China Gets Down to Business on Far Side of the Moon

The China National Space Administration (CNSA) declared last week (January 11) that the Chang'e-4 mission, the world’s first soft landing on the far side of the moon, was a “complete success.” The lander touched down at the South Pole Aitken Basin site, the moon’s oldest and largest impact crater, on January 3, and devices aboard the probe collected and sent back data to earth as planned, Chinese officials reported.

The lander and its rover, Yutu-2, were able to take pictures of each other and send them back to the mission’s ground control centre via the relay satellite, Queqiao. CNSA published the first 360-degree colour panorama picture ever taken from the lunar far on January 10.

Pictures of tiny cotton plant shoots sprouting from soil in a sealed container were subsequently released January 15 – the first biological experiment on the moon’s surface, a low gravity environment, in human history. Carried among the lander’s cargo soil were cotton seeds, rapeseed, potato seeds, rock cress, yeast, and fruit fly eggs, which are supposed to form an artificial, self-sustaining ‘moon surface micro-ecological circle.’ Plants have only been grown on the International Space Station prior to this experiment.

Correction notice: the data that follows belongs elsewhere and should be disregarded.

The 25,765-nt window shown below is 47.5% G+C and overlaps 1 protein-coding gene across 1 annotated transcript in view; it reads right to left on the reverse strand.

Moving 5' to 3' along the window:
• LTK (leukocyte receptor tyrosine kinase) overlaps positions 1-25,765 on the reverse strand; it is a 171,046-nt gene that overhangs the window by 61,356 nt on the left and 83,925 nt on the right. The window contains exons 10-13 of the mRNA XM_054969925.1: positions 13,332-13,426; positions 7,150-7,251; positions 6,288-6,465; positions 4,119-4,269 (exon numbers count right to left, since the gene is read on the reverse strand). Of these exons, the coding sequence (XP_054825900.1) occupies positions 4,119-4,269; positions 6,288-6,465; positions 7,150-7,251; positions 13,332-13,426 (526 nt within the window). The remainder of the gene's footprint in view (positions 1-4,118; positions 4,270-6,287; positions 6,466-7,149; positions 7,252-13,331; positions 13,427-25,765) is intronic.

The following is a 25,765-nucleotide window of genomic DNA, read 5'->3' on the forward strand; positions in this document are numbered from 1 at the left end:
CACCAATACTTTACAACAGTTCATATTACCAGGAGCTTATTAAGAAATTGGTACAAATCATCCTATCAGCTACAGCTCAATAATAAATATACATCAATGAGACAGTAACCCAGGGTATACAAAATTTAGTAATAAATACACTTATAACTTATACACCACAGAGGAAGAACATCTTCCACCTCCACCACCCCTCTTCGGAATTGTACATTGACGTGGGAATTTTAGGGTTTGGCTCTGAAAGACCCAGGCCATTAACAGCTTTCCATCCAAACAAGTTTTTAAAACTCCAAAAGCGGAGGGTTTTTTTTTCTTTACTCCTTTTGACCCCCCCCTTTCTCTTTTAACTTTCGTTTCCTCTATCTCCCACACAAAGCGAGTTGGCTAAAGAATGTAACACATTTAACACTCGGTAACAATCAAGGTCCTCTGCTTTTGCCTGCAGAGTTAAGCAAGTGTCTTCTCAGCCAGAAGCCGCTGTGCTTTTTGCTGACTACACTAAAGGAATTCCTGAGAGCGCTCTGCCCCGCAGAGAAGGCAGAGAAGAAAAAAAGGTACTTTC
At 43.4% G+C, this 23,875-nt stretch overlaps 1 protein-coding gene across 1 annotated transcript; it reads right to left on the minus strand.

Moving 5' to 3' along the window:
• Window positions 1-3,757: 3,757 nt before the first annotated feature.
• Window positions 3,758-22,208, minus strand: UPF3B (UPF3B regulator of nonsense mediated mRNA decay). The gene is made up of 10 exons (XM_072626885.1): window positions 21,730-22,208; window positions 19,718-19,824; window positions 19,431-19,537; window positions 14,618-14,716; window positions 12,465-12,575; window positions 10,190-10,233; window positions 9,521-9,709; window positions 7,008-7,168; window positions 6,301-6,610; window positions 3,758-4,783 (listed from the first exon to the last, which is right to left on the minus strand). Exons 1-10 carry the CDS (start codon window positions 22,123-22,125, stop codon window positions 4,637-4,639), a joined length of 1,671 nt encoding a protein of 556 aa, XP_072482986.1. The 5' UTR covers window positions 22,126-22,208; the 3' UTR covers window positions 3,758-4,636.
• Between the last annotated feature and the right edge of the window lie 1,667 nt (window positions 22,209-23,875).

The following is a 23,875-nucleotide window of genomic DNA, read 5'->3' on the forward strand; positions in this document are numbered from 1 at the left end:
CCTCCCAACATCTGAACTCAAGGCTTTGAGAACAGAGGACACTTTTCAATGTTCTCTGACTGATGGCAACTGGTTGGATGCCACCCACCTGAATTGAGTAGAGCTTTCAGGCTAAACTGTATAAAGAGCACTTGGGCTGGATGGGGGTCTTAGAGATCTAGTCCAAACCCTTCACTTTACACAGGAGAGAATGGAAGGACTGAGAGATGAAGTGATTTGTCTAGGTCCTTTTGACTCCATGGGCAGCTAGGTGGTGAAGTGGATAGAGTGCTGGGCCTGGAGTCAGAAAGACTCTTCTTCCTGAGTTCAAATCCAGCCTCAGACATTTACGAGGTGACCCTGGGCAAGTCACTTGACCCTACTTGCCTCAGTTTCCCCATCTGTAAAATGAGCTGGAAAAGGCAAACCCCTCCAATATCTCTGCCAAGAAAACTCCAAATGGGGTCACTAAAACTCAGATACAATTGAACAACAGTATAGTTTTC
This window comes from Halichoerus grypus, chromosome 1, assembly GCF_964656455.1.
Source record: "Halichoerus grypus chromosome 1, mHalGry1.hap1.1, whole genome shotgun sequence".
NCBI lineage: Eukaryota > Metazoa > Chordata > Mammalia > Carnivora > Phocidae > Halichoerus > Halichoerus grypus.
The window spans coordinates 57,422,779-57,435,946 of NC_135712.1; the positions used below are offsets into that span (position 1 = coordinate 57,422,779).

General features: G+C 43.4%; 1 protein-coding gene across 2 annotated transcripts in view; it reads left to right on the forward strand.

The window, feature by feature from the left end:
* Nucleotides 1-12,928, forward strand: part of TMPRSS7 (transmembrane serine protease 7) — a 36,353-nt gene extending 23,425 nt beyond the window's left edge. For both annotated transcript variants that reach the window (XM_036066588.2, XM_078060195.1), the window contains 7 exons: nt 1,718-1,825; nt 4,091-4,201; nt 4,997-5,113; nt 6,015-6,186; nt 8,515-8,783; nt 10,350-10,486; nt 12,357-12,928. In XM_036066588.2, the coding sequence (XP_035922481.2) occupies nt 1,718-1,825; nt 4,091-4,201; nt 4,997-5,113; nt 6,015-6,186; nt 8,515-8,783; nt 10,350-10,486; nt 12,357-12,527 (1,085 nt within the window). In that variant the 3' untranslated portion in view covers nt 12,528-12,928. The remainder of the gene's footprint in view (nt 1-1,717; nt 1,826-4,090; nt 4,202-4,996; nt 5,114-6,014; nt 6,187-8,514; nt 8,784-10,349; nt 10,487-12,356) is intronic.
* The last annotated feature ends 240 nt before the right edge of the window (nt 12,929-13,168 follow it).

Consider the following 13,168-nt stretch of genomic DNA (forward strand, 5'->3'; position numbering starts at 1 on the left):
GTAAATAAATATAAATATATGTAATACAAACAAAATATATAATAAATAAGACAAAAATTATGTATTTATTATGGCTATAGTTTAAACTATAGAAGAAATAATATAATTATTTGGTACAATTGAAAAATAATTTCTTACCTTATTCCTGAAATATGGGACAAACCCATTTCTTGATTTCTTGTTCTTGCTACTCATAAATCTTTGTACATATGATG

International collaborations with scientists from different countries on this mission were noted by the CNSA. A neutron radiation detector that was used to access the landing site was developed by German scientists; Russian scientists helped in the development of a heating device that supports the spacecraft through the extreme temperature during lunar night; and, Swedish scientists helped put an atom-detecting device on the rover to study the solar wind behaviour on the moon’s surface. NASA also shared data collected by its Lunar Reconnaissance Orbiter with its Chinese counterpart.

On January 12, CNSA unveiled at a press conference the next steps of China’s space exploration. The agency said it plans to launch the Chang’e-5 mission by the end of 2019 to bring back to Earth samples from the near side of the moon. Another plan is to launch a mission to Mars around 2020. Future lunar missions also include conducting comprehensive surveys around the South Pole of the moon, as well as setting up a science and research station on the surface.